Leibniz-Centre General Linguistics (ZAS)

The Leibniz-Centre General Linguistics (ZAS) is a non-university research centre located in the federal state of Berlin. The umbrella organisation of ZAS is the Berlin Centers for Advanced Studies in the Humanities (Geisteswissenschaftliche Zentren Berlin e.V.). Since January 2017 the Bund-Länder Commission has been supporting ZAS’s research as a member of the Leibniz-Association.

Research at ZAS is dedicated to the description and explanation of the structure of natural language and its breadth of variation. The aim is to better understand this central human capacity and its biological, cognitive and social factors, thereby laying the foundation for the understanding of the basic structure, acquisition, and processing of language and its impairments as well as for applications in language technology.

The 2014-2019 central research program, funded by the Federal Ministry of Education and Research (BMBF), focuses on the topic of embedding, linkage and constituent boundaries in speech, grammar and discourse. It examines the essential elementary operations that lead to complex linguistic expressions, with special attention to the resulting boundaries. The five research areas at ZAS investigate constituent-related phenomena of spoken language, the acquisition of discourse-cohesive means in mono- and bilingual child language, clause-embedding predicates, clause linkage and clausal edges, and the interfaces between sentence semantics and discourse strategies. The data is, amongst others, collected through fieldwork and phonetic and psycholinguistic experiments.

Furthermore, there are third party funded research projects, e.g. about bilingual language acquisition. ZAS also plays a role in university-level teaching and in the coordination of national and international linguistic research projects.

Important Work and Services:

ZAS can draw from expertise in monolingual and bilingual language acquisition accumulated over the past 20 years. Important fields of work in the research area Language Development and Multilingualism (FB II) are the development of discourse skills in pre- and elementary school age, the identification and detailed description of language development disorders and the opportunities and problems in multilingual language acquisition. ZAS has carried out studies on the acquisition of German in children speaking the most common migration languages in Germany (Russian, Polish, Bulgarian, Turkish), some of them as longitudinal studies over the course of several years.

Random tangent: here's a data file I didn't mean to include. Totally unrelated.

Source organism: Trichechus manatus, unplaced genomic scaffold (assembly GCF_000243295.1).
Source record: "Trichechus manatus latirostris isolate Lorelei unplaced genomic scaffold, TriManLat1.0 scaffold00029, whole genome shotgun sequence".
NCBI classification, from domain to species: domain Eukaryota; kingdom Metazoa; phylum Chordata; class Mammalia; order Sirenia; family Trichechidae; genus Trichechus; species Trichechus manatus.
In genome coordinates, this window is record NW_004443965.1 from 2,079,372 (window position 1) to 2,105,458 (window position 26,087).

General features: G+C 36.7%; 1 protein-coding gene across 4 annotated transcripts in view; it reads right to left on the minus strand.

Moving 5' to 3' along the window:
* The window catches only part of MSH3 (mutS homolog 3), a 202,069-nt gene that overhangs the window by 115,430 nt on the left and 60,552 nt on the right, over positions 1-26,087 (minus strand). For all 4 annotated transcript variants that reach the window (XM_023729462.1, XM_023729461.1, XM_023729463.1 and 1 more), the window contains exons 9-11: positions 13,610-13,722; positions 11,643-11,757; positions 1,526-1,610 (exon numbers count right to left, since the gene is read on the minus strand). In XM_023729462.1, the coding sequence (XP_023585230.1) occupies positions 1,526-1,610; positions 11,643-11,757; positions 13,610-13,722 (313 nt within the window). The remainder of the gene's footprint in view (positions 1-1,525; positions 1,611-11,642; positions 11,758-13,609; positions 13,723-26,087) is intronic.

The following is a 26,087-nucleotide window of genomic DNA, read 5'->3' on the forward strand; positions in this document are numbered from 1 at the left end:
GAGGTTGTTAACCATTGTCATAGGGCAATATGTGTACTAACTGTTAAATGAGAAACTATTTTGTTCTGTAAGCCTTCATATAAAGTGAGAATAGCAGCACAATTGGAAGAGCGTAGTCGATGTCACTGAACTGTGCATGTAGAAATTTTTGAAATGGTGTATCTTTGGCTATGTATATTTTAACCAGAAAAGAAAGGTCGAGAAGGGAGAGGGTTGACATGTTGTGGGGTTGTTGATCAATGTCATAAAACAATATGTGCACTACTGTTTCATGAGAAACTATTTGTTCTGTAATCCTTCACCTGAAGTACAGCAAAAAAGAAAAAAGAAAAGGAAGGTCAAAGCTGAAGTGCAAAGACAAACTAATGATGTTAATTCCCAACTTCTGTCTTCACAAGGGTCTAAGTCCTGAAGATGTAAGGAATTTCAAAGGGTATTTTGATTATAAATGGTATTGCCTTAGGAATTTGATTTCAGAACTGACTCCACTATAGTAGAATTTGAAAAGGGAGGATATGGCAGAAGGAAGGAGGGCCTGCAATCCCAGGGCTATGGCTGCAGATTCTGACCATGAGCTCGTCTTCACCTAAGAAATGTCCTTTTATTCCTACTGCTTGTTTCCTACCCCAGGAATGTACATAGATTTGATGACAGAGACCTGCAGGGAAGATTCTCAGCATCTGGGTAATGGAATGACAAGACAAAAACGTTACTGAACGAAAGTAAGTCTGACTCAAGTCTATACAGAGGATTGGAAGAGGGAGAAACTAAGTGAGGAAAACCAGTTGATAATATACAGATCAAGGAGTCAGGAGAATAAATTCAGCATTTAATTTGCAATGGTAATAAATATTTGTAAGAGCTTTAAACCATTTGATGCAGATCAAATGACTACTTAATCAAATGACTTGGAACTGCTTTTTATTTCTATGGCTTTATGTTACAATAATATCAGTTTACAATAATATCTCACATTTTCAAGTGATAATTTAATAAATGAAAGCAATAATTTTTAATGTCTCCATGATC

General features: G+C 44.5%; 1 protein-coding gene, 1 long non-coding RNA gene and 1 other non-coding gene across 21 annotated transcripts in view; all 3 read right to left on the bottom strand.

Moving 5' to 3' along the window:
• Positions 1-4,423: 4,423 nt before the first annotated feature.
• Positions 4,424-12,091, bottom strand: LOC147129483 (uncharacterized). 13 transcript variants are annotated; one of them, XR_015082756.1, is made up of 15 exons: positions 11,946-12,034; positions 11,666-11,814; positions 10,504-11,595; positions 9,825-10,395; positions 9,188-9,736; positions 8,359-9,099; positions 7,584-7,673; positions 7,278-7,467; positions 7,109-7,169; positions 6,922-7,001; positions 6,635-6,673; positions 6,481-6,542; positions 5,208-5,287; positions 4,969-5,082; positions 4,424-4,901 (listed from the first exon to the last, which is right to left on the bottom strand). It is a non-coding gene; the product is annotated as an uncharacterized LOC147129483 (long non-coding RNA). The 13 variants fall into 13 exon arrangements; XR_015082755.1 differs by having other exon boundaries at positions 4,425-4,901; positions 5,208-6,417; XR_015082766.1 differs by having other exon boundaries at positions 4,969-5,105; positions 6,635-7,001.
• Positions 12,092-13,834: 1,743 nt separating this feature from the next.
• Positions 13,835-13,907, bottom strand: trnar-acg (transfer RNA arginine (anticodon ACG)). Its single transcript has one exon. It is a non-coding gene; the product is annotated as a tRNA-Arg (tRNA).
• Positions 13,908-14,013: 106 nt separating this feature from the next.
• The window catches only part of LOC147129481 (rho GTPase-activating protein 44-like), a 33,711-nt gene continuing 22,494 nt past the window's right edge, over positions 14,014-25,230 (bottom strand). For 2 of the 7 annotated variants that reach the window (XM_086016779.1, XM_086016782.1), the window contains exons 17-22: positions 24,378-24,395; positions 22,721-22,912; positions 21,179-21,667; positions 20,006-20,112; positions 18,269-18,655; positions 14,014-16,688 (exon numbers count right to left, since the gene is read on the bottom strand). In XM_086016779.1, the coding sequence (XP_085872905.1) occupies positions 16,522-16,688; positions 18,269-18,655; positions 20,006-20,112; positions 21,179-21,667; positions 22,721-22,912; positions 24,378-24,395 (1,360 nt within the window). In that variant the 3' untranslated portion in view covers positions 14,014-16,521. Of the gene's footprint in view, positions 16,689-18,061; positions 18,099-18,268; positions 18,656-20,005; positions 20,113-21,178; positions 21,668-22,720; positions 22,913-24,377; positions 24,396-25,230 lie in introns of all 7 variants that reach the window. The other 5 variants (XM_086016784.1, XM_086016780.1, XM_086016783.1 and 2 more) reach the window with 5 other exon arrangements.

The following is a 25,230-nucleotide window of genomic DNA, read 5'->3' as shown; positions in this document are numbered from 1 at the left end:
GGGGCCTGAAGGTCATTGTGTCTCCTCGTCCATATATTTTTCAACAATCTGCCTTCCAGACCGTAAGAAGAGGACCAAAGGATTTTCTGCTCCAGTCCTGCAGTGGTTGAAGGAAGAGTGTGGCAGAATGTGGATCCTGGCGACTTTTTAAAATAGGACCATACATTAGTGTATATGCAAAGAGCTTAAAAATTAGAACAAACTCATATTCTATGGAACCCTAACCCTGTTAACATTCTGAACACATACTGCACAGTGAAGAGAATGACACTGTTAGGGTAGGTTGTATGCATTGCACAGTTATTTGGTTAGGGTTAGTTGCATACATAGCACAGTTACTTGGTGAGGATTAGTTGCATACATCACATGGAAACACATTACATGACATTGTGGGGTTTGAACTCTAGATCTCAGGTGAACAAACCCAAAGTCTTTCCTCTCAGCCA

ZAS develops language aptitude evaluations and instruments for the diagnosis and treatment of language development disorders as well as methods for supporting the acquisition of German that take the speaker’s knowledge of their native language into account. The Multilingual Assessment Instrument for Narratives (MAIN), developed at ZAS, is an instrument for testing the narrative abilities of children in currently 27 languages. The Russian language proficiency test for multilingual children is a linguistically and psycholinguistically-grounded test for L1-Russian bilingual children of pre-school and elementary school age.

ZAS develops language development programs and works on methods of conveying linguistic knowledge in a playful way. In the European COMENIUS project Friendly Resources for Playful Speech Therapy (FREPY), interactive and multi-functional materials for language development in German, Estonian, Lithuanian, and Slovenian were created. These games, puzzles, picture stories, etc. are available as a print version and on the Internet.

The Berlin Interdisciplinary Alliance for Multilingualism (BIVEM), based at ZAS, offers research-based advice on multilingual language acquisition for parents, educational professionals, physicians, and policy makers. The flyer series ‘Science for Life’ on multilingualism contributes to the transfer of knowledge from research to practice.

Created under the auspices of ZAS, The Multilingual Classroom (Das mehrsprachige Klassenzimmer) is designed for teachers in German schools who have immigrant students in their classes. It provides stimulating and easy-to-understand background information on creative ways to deal with multilingualism in the classroom. ZAS also develops orthographies and teaching materials for small, endangered languages, such as a dictionary of the Melanesian language Daakie.

ZAS aims to further investigate linguistic factors in the acquisition of the language of education, taking into account specific challenges such as other mother tongues and specific language development disorders. In the future, linguistic factors of comprehensibility for specific target groups will also be investigated.